One of the recipients of this year’s Nobel Prize for Physics was the researcher who figured out how to send wavelengths of light over long distances of fiber-optic cabling, thereby making high-speed cable and telco backbone networks possible (as well as fiber-to-the-home networks, like Verizon’s FiOS).
In 1966, Charles K. Kao — then director of engineering at Standard Telecommunication Laboratories, in the U.K. — made a discovery that led to a breakthrough in fiber optics.
According to the Royal Swedish Academy of Sciences’ announcement, Kao “carefully calculated how to transmit light over long distances via optical glass fibers. With a fiber of purest glass it would be possible to transmit light signals over 100 kilometers, compared to only 20 meters for the fibers available in the 1960s. Kao’s enthusiasm inspired other researchers to share his vision of the future potential of fiber optics.”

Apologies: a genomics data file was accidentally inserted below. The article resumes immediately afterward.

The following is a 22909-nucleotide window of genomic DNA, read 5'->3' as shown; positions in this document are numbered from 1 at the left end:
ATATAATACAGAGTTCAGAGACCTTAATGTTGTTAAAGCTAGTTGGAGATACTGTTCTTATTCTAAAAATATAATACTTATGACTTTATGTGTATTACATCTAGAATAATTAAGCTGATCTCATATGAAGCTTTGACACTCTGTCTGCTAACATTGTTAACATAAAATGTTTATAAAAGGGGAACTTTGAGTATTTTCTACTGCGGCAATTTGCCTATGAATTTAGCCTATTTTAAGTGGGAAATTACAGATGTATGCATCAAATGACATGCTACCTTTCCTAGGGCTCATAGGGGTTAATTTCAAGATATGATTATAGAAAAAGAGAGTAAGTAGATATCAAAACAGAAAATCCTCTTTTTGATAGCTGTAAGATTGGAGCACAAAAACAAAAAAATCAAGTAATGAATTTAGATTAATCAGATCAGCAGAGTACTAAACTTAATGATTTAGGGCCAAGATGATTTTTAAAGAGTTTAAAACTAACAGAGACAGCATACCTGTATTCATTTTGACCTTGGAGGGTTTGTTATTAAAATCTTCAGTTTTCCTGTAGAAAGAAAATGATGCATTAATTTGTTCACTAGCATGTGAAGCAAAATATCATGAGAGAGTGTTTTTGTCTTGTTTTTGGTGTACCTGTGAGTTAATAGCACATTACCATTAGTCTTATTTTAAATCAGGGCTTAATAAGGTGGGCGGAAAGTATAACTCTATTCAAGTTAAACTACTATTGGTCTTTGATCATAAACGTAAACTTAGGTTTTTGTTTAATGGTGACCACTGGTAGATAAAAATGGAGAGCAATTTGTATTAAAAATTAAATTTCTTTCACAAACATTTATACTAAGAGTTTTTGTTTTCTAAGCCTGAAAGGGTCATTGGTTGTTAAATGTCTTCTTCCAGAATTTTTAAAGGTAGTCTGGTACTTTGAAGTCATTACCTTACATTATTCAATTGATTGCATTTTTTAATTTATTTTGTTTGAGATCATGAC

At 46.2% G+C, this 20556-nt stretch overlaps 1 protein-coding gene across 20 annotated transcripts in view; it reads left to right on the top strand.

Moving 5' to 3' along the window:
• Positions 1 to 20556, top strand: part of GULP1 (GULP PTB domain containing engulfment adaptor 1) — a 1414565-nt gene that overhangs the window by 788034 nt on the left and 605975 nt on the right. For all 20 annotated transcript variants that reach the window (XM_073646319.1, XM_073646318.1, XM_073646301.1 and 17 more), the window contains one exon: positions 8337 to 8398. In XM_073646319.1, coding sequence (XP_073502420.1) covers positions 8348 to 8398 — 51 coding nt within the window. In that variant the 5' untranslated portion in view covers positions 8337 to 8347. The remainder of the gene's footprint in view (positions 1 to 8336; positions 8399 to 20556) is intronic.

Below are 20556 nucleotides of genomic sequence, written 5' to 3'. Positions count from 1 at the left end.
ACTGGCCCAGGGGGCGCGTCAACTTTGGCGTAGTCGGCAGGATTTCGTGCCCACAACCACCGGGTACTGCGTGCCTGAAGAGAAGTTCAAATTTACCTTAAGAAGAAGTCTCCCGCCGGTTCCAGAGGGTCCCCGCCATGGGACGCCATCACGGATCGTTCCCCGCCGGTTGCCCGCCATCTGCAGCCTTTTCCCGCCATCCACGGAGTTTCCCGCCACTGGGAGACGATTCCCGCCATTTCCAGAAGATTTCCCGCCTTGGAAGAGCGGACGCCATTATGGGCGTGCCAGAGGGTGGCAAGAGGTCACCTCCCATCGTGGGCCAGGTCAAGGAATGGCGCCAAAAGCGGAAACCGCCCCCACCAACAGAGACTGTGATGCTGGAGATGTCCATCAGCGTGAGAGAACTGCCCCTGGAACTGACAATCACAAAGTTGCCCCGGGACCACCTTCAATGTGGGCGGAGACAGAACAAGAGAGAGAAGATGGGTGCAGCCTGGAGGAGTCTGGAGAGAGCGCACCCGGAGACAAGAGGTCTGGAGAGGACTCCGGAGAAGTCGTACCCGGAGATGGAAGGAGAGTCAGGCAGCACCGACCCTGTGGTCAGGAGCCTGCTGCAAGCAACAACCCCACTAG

Kao’s discovery led to the manufacture of the first ultrapure fiber four years later, in 1970, by Corning Glass Works. Kao, 75, was born in Shanghai and holds dual American and British citizenship. He retired in 1996.
If all the fiber-optic cables around the globe were stretched end to end, it would result in a single thread more than 1 billion kilometers long, according to the academy — enough to encircle the globe more than 25,000 times.
The other half of the $1.4 million prize went to two Bell Labs researchers, Willard S. Boyle and George E. Smith, who invented an imaging semiconductor circuit, referred to as “the digital camera’s electronic eye.”
According to the New York Times, in recent years the Nobel physics prize has veered “between perplexing, esoteric discoveries and more comprehensible technology developments.” This year’s honorees would fall in the latter category.